). Escampaba may be related to a place named Stapaba, which was identified in the area on an early 16th-century map.

Origins

Paleo-Indians entered what is now Florida at least 12,000 years ago. By around 5000 BC, people started living in villages near wetlands. Favored sites were likely occupied for multiple generations. Florida's climate had reached current conditions and the sea had risen close to its present level by about 3000 BC. People commonly occupied both fresh and saltwater wetlands. Because of their reliance on shellfish, they accumulated large shell middens during this period. Many people lived in large villages with purpose-built earthwork mound
Mound
A mound is a general term for an artificial heaped pile of earth, gravel, sand, rocks, or debris. The most common use is in reference to natural earthen formation such as hills and mountains, particularly if they appear artificial. The term may also be applied to any rounded area of topographically...

s, such as at the Horr's Island
Horr's Island archaeological site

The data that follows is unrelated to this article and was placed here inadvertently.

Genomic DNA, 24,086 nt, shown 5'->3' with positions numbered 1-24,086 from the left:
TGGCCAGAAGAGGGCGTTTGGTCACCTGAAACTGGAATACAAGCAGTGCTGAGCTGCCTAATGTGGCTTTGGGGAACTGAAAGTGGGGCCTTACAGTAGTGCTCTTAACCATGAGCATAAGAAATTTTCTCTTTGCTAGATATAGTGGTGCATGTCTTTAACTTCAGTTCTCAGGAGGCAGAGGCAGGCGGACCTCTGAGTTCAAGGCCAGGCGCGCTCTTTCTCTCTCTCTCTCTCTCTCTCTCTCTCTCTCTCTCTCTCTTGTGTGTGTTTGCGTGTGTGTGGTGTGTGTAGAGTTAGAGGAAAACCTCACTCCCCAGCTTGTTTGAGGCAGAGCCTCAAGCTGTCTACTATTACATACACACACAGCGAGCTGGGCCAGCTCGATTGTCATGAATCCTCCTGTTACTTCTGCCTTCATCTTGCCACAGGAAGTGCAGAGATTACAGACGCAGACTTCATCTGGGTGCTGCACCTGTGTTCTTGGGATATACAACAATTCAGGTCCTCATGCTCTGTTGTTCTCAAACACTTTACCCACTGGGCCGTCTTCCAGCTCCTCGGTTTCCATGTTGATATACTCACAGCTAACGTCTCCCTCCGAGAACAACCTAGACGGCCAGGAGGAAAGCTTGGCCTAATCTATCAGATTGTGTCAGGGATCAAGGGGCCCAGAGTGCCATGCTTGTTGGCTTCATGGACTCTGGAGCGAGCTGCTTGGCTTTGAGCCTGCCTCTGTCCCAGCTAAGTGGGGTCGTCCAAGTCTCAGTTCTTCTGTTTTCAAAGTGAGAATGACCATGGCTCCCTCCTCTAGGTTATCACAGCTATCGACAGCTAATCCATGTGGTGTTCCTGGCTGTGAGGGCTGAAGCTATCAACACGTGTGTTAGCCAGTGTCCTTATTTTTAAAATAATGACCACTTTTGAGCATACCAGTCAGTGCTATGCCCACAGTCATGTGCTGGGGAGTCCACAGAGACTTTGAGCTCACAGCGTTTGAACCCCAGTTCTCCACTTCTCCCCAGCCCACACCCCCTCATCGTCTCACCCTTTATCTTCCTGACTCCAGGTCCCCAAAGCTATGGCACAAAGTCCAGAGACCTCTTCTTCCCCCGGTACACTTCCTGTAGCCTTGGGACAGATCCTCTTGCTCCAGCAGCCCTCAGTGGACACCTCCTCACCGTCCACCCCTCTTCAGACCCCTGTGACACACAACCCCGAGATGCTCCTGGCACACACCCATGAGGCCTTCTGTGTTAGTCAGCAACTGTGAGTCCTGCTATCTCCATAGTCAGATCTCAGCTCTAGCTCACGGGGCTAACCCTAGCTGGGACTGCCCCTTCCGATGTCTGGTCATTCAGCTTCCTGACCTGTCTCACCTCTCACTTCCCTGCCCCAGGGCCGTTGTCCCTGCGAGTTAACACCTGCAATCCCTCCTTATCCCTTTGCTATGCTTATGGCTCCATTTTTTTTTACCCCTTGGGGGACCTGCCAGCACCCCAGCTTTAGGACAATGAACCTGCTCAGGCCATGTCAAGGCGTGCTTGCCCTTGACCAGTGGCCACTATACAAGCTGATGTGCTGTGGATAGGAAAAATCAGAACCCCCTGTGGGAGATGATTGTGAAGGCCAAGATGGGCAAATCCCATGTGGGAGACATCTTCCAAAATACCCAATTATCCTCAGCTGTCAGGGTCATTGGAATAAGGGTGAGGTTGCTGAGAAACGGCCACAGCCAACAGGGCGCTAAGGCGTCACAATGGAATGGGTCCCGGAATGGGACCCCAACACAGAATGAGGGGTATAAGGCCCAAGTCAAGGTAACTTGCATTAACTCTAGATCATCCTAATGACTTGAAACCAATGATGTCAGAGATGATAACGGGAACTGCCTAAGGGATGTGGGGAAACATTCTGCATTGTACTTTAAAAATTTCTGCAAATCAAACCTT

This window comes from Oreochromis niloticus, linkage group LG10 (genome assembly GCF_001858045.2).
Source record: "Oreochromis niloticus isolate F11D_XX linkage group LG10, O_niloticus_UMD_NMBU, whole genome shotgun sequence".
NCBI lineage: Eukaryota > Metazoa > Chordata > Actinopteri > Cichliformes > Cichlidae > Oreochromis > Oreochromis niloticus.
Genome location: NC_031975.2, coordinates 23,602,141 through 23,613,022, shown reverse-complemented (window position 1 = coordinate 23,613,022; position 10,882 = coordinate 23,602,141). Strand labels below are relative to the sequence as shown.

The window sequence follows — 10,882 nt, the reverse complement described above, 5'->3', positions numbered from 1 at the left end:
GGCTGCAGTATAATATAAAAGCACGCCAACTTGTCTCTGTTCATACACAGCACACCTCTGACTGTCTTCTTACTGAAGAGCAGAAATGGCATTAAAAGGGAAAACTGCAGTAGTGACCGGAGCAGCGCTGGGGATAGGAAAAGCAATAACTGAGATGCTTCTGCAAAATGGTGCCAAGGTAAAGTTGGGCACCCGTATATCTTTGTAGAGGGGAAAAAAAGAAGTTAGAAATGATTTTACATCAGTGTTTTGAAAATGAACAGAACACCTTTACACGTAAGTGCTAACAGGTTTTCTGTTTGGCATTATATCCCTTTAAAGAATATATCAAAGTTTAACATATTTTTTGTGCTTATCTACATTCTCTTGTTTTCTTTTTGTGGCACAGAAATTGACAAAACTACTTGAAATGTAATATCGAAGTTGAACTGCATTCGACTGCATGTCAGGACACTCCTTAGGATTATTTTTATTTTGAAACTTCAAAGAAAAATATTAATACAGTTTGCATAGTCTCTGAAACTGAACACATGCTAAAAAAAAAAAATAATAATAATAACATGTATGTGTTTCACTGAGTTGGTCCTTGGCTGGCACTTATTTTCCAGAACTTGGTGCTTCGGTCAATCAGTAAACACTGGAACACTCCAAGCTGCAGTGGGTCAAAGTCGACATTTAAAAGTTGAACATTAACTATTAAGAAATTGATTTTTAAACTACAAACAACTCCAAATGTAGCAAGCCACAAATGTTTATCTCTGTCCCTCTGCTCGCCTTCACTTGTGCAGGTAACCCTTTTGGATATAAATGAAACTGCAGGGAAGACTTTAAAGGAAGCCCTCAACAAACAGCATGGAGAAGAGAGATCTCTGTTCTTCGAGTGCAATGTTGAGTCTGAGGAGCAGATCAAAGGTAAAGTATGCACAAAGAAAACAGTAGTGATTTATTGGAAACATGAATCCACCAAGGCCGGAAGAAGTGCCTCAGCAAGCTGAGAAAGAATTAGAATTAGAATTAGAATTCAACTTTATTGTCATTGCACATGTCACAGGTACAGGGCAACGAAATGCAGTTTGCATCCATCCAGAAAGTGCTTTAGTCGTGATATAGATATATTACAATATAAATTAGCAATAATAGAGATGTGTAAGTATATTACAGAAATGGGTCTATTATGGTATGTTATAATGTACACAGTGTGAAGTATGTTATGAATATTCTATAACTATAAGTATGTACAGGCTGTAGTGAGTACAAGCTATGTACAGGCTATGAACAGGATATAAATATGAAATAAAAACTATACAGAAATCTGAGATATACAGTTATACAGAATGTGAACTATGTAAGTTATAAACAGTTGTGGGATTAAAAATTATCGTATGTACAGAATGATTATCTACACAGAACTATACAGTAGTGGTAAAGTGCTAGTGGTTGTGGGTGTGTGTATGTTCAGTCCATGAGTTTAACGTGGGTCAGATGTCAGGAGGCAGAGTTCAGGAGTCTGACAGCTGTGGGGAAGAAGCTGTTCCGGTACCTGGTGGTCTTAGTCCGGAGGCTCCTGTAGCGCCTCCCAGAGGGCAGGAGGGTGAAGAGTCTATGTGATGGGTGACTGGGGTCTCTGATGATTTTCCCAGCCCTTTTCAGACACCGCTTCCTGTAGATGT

The Horr's Island archaeological site is a significant Archaic period archaeological site located on an island in Southwest Florida formerly known as Horr's Island. Horr's Island is on the south side of Marco Island in Collier County, Florida. The site includes four mounds and a shell ring...

. People began creating fired pottery in Florida by 2000 BC. By about 500 BC, the Archaic culture
Archaeological culture
An archaeological culture is a recurring assemblage of artifacts from a specific time and place, which are thought to constitute the material culture remains of a particular past human society. The connection between the artifacts is based on archaeologists' understanding and interpretation and...

, which had been fairly uniform across Florida, began to devolve into more distinct regional cultures.

Some Archaic artifacts
Artifact (archaeology)
An artifact or artefact is "something made or given shape by man, such as a tool or a work of art, esp an object of archaeological interest"...

 have been found in the region later occupied by the Calusa, including one site classified as early Archaic, prior to 5000 BC
Anno Domini
and Before Christ are designations used to label or number years used with the Julian and Gregorian calendars....